The prevalence of obstructive sleep apnea (OSA) is considered to be very high in western industrialized countries. There are conservative and surgical forms of treatment for OSA; however, the pathophysiology is largely unexplained and cannot be explained by anatomical abnormalities alone. In recent years, a number of non-anatomical factors have been found that favor the development of OSA. These include the respiratory excitation threshold (arousals), the respiratory drive (loop gain), as well as the control and function of the muscular upper airway dilators. The understanding of the individual pathophysiological processes may be helpful in the future to develop individual treatment approaches for patients.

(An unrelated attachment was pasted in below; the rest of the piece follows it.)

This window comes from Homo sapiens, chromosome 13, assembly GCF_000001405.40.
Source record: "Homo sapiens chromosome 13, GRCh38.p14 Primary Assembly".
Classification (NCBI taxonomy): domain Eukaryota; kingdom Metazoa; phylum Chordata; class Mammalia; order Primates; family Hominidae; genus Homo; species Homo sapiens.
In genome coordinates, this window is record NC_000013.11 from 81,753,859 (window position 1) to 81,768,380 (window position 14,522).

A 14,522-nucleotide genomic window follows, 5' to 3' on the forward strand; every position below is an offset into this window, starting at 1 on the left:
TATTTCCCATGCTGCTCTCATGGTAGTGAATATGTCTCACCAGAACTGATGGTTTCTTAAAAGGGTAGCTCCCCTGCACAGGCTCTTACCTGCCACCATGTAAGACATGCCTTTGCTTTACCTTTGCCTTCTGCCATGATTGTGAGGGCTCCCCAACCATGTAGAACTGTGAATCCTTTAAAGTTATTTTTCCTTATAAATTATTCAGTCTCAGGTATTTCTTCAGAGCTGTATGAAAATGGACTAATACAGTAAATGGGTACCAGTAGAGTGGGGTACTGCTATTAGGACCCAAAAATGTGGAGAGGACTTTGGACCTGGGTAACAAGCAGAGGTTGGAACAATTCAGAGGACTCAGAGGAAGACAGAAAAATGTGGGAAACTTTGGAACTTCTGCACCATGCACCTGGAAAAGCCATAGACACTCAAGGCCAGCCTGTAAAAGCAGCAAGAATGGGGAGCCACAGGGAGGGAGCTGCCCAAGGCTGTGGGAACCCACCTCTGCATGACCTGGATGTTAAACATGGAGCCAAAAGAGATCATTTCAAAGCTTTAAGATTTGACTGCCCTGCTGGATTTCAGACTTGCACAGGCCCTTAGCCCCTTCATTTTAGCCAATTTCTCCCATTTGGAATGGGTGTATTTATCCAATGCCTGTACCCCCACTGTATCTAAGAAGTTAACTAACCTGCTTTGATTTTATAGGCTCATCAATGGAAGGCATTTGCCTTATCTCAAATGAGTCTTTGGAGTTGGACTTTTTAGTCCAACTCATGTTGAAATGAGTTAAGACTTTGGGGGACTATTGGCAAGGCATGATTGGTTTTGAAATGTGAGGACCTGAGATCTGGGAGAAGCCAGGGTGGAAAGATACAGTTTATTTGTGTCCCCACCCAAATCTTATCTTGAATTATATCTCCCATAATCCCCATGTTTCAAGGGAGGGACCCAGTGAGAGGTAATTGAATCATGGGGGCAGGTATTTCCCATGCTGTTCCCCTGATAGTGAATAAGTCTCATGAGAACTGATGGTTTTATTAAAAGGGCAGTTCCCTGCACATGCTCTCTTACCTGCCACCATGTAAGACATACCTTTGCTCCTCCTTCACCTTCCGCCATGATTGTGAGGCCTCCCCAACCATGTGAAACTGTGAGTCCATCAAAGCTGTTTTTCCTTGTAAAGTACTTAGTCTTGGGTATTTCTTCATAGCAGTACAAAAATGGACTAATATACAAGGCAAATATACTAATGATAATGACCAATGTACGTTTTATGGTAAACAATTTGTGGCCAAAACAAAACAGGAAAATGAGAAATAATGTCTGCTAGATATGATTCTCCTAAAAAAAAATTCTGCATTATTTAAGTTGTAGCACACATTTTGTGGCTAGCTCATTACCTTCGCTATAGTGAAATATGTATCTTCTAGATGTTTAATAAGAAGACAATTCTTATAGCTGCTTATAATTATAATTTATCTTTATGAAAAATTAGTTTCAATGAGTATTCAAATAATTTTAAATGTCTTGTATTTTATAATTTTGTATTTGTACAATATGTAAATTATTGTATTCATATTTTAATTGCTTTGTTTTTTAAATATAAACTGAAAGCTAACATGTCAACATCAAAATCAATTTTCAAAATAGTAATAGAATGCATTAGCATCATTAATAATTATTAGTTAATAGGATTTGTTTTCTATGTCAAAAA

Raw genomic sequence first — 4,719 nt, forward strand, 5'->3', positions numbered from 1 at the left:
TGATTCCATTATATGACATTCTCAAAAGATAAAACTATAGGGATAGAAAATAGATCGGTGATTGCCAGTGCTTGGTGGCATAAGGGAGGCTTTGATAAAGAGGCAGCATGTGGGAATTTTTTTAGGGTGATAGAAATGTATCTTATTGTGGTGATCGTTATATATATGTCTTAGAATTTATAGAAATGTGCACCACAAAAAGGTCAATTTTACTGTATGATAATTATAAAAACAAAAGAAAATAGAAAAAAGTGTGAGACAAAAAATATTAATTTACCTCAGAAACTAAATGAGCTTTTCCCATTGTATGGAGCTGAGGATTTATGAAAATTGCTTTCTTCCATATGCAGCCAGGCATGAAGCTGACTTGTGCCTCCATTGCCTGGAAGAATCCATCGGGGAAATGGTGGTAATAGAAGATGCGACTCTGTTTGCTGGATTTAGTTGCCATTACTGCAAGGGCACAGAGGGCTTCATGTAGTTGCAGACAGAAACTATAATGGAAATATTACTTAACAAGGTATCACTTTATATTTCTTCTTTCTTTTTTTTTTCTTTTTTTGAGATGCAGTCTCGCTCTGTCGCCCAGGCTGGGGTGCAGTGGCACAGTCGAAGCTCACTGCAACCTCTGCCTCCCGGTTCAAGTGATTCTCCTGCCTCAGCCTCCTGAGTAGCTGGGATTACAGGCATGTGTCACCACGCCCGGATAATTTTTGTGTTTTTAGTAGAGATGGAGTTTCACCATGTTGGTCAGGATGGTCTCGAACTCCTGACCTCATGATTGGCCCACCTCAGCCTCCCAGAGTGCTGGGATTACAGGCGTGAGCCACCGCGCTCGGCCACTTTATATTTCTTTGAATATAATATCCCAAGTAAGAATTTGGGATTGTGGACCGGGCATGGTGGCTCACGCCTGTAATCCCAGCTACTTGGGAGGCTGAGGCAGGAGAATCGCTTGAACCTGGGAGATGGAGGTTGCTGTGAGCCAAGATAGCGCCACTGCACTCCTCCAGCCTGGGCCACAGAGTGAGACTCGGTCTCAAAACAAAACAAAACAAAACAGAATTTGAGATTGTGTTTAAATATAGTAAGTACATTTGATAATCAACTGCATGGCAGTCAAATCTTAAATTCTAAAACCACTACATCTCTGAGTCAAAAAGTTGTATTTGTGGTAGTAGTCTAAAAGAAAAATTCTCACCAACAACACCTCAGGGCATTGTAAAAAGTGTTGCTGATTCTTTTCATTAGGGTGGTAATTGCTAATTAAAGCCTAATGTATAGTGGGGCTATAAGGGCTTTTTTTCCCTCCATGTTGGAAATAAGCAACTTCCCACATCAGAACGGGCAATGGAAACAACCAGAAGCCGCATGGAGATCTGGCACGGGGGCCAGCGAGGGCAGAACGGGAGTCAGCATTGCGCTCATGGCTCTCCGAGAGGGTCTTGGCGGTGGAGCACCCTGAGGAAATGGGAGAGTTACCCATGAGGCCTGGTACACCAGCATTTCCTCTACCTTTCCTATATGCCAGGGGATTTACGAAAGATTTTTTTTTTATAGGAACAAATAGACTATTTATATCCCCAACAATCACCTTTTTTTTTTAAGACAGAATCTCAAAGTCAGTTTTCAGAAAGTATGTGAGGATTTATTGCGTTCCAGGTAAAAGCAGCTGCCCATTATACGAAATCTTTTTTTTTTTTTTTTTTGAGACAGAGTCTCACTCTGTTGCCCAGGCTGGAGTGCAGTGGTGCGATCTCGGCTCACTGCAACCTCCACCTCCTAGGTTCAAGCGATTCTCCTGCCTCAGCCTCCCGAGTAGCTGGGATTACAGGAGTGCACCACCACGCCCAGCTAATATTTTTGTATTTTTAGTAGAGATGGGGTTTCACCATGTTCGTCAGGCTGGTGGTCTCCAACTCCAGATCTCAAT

- Loop gain
- Respiratory drive
- Sleep-disordered breathing disorders
- Upper airway